Every Olympian has one aim when going into an Olympics. Win gold.
So how would they react if they were told those gold medals are actually 92.5% silver? Well, according to sportingintelligence, that's exactly what the gold medals are actually made out of at this year's Olympics.
The Olympians who have been training for years in order to get to the top of their discipline, will now only be winning a gold medal which is actually just 1.34% gold.
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According to the set standards, each gold medal is required to be made of at least 92.5% silver, and a minimum of six grams of gold. In addition, all Olympic medals must be at least 60mm in diameter, and 3mm thick.
The likes of Michael Phelps, Adam Peaty, and co., who have already won golds at this summer's Olympics, will actually be taking home a medal that is made of mainly silver.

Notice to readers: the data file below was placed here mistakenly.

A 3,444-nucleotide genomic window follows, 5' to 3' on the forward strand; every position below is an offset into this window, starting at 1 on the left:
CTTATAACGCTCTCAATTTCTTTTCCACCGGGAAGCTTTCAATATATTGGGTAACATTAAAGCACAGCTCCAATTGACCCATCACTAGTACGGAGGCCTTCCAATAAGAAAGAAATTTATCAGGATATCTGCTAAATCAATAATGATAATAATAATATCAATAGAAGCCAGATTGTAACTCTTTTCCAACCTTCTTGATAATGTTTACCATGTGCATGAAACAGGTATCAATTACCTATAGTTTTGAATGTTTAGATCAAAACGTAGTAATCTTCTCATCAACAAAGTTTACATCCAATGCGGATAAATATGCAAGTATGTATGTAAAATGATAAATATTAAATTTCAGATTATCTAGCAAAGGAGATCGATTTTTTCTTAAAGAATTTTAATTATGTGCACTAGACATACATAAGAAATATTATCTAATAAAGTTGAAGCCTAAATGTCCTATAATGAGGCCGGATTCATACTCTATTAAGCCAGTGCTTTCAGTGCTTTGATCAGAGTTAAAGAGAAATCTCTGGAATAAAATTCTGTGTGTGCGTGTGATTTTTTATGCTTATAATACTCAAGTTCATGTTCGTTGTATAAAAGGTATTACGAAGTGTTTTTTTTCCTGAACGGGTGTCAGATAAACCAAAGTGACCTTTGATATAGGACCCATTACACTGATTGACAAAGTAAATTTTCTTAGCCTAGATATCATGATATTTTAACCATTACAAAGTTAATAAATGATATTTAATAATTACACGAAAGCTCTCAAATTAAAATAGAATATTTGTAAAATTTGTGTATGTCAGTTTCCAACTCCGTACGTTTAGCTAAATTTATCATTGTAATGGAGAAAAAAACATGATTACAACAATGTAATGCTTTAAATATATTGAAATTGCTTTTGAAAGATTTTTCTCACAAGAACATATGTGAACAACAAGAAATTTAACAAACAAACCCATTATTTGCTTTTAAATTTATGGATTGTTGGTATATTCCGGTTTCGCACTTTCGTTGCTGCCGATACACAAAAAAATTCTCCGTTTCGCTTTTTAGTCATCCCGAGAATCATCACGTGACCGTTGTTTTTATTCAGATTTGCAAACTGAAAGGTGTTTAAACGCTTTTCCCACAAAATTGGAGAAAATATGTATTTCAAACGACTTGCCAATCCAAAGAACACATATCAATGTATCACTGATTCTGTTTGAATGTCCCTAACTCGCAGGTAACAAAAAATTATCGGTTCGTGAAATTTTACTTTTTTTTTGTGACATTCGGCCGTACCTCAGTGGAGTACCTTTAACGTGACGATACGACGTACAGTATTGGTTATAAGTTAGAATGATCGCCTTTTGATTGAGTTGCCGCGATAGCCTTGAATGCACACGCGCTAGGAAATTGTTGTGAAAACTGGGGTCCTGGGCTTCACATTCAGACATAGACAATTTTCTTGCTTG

Broken down, each gold medal at Rio 2016 is made up of 92.5% silver, 6.16% copper, and 1.34% gold.
Not only are the gold medals not actually made out of gold, they are also quite affordable to buy. If you were to think it would be expensive to get your hands on an Olympic gold medal, you'd be surprisingly wrong.
According to the same report, an Olympic gold medal at Rio 2016 is actually worth just £450, which equates to $585 and €524.
However, that's not all. Not only are they mainly made out of silver, they also contain elements from recycled electronic equipment, aligning with Rio’s commitment to sustainability.
So when you next see one of the Olympians kissing their gold medal and having it around their neck, remember, the majority of it is made out of silver.